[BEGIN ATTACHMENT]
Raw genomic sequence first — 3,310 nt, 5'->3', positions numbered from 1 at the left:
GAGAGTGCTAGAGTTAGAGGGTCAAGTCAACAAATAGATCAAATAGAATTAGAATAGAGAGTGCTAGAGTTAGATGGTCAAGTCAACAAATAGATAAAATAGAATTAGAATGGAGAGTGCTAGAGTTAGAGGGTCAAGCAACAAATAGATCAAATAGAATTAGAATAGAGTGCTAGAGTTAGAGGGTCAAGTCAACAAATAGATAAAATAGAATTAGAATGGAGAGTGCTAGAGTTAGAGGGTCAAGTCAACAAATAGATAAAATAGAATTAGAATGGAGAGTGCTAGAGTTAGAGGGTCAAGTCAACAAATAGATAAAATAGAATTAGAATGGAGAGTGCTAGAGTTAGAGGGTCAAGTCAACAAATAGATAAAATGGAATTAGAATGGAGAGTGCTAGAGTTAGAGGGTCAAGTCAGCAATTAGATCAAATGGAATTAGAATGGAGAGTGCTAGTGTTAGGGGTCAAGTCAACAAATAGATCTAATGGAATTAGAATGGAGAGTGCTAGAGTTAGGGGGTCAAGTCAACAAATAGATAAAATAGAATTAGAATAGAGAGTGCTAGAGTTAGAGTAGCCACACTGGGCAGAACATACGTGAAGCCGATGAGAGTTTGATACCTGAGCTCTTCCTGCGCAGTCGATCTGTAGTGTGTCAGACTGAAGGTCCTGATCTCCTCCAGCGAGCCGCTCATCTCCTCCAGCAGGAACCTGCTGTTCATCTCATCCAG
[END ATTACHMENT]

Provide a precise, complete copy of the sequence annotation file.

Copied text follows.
Raw genomic sequence first — 3,310 nt, 5'->3', positions numbered from 1 at the left:
GAGAGTGCTAGAGTTAGAGGGTCAAGTCAACAAATAGATCAAATAGAATTAGAATAGAGAGTGCTAGAGTTAGATGGTCAAGTCAACAAATAGATAAAATAGAATTAGAATGGAGAGTGCTAGAGTTAGAGGGTCAAGCAACAAATAGATCAAATAGAATTAGAATAGAGTGCTAGAGTTAGAGGGTCAAGTCAACAAATAGATAAAATAGAATTAGAATGGAGAGTGCTAGAGTTAGAGGGTCAAGTCAACAAATAGATAAAATAGAATTAGAATGGAGAGTGCTAGAGTTAGAGGGTCAAGTCAACAAATAGATAAAATAGAATTAGAATGGAGAGTGCTAGAGTTAGAGGGTCAAGTCAACAAATAGATAAAATGGAATTAGAATGGAGAGTGCTAGAGTTAGAGGGTCAAGTCAGCAATTAGATCAAATGGAATTAGAATGGAGAGTGCTAGTGTTAGGGGTCAAGTCAACAAATAGATCTAATGGAATTAGAATGGAGAGTGCTAGAGTTAGGGGGTCAAGTCAACAAATAGATAAAATAGAATTAGAATAGAGAGTGCTAGAGTTAGAGTAGCCACACTGGGCAGAACATACGTGAAGCCGATGAGAGTTTGATACCTGAGCTCTTCCTGCGCAGTCGATCTGTAGTGTGTCAGACTGAAGGTCCTGATCTCCTCCAGCGAGCCGCTCATCTCCTCCAGCAGGAACCTGCTGTTCATCTCATCCAG